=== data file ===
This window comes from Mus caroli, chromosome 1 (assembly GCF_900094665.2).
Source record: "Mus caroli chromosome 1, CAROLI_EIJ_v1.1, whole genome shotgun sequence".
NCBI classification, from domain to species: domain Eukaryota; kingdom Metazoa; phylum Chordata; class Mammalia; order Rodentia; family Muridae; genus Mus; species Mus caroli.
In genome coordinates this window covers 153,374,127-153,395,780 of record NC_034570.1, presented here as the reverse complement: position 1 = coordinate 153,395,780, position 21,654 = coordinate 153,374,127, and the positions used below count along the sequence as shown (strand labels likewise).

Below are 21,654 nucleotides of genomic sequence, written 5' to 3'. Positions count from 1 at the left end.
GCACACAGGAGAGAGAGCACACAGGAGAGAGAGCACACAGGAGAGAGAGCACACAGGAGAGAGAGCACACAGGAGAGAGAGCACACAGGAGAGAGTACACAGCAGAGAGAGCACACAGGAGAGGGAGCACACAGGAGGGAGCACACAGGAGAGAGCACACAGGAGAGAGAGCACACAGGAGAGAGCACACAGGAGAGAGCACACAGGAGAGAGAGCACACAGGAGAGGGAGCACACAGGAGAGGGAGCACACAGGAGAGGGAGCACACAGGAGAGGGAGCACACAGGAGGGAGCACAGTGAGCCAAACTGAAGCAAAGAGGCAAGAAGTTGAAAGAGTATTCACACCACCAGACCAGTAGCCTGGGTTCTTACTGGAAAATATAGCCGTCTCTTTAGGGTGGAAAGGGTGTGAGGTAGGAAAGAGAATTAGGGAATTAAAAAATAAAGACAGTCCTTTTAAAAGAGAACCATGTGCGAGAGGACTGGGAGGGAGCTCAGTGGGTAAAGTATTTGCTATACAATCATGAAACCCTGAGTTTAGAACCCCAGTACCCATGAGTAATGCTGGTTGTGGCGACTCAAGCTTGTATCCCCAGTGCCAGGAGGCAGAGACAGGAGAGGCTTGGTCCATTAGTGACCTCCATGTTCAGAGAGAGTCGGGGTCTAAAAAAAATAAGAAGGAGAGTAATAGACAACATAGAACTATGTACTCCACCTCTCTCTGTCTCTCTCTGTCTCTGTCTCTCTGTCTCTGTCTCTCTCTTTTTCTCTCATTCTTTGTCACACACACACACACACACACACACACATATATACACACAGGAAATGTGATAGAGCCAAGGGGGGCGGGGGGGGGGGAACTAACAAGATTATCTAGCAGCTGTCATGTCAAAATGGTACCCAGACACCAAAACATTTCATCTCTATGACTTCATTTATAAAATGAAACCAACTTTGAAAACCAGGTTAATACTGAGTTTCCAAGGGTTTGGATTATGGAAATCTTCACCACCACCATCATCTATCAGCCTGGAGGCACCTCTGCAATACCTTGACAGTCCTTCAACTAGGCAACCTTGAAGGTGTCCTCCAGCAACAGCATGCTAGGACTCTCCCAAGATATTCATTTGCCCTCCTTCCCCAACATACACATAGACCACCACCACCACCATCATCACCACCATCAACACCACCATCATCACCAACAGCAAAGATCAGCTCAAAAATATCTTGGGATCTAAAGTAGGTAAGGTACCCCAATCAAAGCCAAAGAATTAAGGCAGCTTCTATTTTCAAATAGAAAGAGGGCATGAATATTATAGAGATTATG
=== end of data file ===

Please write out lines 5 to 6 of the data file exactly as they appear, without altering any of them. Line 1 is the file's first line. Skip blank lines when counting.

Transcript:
Below are 21,654 nucleotides of genomic sequence, written 5' to 3'. Positions count from 1 at the left end.
GCACACAGGAGAGAGAGCACACAGGAGAGAGAGCACACAGGAGAGAGAGCACACAGGAGAGAGAGCACACAGGAGAGAGAGCACACAGGAGAGAGTACACAGCAGAGAGAGCACACAGGAGAGGGAGCACACAGGAGGGAGCACACAGGAGAGAGCACACAGGAGAGAGAGCACACAGGAGAGAGCACACAGGAGAGAGCACACAGGAGAGAGAGCACACAGGAGAGGGAGCACACAGGAGAGGGAGCACACAGGAGAGGGAGCACACAGGAGAGGGAGCACACAGGAGGGAGCACAGTGAGCCAAACTGAAGCAAAGAGGCAAGAAGTTGAAAGAGTATTCACACCACCAGACCAGTAGCCTGGGTTCTTACTGGAAAATATAGCCGTCTCTTTAGGGTGGAAAGGGTGTGAGGTAGGAAAGAGAATTAGGGAATTAAAAAATAAAGACAGTCCTTTTAAAAGAGAACCATGTGCGAGAGGACTGGGAGGGAGCTCAGTGGGTAAAGTATTTGCTATACAATCATGAAACCCTGAGTTTAGAACCCCAGTACCCATGAGTAATGCTGGTTGTGGCGACTCAAGCTTGTATCCCCAGTGCCAGGAGGCAGAGACAGGAGAGGCTTGGTCCATTAGTGACCTCCATGTTCAGAGAGAGTCGGGGTCTAAAAAAAATAAGAAGGAGAGTAATAGACAACATAGAACTATGTACTCCACCTCTCTCTGTCTCTCTCTGTCTCTGTCTCTCTGTCTCTGTCTCTCTCTTTTTCTCTCATTCTTTGTCACACACACACACACACACACACACACATATATACACACAGGAAATGTGATAGAGCCAAGGGGGGCGGGGGGGGGGGAACTAACAAGATTATCTAGCAGCTGTCATGTCAAAATGGTACCCAGACACCAAAACATTTCATCTCTATGACTTCATTTATAAAATGAAACCAACTTTGAAAACCAGGTTAATACTGAGTTTCCAAGGGTTTGGATTATGGAAATCTTCACCACCACCATCATCTATCAGCCTGGAGGCACCTCTGCAATACCTTGACAGTCCTTCAACTAGGCAACCTTGAAGGTGTCCTCCAGCAACAGCATGCTAGGACTCTCCCAAGATATTCATTTGCCCTCCTTCCCCAACATACACATAGACCACCACCACCACCATCATCACCACCATCAACACCACCATCATCACCAACAGCAAAGATCAGCTCAAAAATATCTTGGGATCTAAAGTAGGTAAGGTACCCCAATCAAAGCCAAAGAATTAAGGCAGCTTCTATTTTCAAATAGAAAGAGGGCATGAATATTATAGAGATTATG